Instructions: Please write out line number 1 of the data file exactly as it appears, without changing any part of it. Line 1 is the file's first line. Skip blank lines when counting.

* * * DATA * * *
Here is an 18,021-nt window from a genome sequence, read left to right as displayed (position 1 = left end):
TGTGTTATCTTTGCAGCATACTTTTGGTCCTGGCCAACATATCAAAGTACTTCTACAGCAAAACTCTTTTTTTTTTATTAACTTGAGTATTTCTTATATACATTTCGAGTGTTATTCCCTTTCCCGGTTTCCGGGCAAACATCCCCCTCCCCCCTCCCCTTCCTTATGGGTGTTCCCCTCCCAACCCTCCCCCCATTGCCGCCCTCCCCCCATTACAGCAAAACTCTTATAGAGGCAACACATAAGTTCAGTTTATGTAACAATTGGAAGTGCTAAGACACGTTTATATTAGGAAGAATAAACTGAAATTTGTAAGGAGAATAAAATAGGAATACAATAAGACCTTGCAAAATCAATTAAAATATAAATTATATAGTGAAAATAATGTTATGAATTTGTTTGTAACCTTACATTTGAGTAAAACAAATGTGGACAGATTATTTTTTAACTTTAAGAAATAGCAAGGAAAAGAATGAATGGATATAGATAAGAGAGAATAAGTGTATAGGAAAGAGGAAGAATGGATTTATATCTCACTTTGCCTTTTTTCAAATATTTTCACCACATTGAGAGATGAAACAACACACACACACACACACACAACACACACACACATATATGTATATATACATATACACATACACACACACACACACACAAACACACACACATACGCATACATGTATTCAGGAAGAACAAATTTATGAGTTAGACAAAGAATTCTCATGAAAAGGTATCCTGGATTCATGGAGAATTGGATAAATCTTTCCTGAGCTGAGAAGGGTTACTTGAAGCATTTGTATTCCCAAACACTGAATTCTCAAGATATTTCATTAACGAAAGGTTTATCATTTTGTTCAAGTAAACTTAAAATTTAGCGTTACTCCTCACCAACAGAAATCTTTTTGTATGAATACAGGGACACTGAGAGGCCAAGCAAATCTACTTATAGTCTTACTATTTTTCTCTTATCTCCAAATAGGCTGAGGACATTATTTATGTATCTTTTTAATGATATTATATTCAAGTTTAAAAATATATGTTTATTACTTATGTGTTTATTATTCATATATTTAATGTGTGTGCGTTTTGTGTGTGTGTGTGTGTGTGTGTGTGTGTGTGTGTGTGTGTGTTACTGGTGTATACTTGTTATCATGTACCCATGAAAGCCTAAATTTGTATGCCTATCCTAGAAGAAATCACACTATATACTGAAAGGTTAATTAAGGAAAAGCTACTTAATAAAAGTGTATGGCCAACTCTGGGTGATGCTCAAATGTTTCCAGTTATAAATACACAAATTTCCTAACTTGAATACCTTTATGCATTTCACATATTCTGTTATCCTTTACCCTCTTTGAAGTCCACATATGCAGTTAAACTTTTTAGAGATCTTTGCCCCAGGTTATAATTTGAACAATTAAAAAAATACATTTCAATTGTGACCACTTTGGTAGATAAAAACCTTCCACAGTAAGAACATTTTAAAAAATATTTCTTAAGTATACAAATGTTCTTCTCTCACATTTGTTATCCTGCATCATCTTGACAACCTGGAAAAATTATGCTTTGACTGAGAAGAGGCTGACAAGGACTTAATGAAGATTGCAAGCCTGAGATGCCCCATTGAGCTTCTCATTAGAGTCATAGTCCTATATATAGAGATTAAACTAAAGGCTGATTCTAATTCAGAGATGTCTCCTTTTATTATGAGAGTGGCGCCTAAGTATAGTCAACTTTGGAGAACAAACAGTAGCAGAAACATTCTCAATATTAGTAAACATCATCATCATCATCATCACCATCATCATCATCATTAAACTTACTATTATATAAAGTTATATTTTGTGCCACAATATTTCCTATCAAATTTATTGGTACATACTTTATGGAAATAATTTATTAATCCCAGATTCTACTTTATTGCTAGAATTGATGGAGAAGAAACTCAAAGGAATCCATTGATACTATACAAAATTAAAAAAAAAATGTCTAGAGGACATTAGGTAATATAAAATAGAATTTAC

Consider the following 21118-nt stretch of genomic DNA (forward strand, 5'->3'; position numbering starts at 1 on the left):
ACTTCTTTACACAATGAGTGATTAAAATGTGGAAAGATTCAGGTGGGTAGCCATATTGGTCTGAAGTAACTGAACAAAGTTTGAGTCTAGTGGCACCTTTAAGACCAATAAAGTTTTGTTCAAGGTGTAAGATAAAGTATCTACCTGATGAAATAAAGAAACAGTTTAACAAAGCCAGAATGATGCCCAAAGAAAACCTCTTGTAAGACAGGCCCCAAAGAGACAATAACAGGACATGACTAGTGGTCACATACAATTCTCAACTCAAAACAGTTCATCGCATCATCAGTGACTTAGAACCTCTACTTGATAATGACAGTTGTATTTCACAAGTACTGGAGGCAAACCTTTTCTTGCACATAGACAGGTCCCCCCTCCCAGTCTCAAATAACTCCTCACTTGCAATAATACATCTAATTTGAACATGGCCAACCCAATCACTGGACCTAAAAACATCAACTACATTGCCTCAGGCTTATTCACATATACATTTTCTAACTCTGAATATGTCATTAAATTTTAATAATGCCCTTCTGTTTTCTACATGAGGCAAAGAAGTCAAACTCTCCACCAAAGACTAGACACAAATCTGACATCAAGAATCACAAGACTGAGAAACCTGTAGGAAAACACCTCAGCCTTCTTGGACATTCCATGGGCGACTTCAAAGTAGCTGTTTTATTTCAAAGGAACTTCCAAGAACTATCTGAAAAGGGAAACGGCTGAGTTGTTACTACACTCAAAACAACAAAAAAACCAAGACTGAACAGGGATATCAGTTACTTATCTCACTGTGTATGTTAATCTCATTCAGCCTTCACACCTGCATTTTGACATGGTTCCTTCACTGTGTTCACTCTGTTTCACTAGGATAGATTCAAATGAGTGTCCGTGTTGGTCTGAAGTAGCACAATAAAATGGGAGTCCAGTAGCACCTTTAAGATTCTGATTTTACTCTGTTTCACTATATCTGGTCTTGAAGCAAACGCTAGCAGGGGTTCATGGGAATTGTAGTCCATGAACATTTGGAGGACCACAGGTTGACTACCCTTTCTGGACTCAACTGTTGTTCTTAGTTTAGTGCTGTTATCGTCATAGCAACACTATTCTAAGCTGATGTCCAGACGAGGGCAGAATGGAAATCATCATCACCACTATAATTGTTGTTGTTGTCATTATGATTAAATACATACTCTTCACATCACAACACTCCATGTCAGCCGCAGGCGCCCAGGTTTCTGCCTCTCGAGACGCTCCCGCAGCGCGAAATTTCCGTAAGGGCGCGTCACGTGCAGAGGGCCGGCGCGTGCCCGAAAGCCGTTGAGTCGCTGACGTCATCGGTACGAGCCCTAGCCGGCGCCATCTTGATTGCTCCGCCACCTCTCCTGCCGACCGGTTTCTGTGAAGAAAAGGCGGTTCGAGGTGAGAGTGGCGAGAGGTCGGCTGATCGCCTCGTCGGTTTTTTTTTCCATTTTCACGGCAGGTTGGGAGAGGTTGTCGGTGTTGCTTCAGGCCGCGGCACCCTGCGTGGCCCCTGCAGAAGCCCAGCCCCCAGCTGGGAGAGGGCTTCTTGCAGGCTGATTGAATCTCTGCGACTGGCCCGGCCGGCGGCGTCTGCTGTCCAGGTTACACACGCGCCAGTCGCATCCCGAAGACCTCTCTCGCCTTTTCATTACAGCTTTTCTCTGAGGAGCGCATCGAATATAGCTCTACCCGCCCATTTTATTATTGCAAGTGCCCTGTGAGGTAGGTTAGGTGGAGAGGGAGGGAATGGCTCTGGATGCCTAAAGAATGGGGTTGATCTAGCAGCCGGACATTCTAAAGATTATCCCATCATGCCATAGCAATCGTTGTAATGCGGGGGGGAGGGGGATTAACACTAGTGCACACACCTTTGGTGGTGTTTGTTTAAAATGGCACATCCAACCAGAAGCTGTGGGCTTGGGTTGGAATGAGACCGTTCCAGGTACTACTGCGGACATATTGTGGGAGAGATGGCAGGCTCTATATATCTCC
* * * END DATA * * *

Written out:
Here is an 18,021-nt window from a genome sequence, read left to right as displayed (position 1 = left end):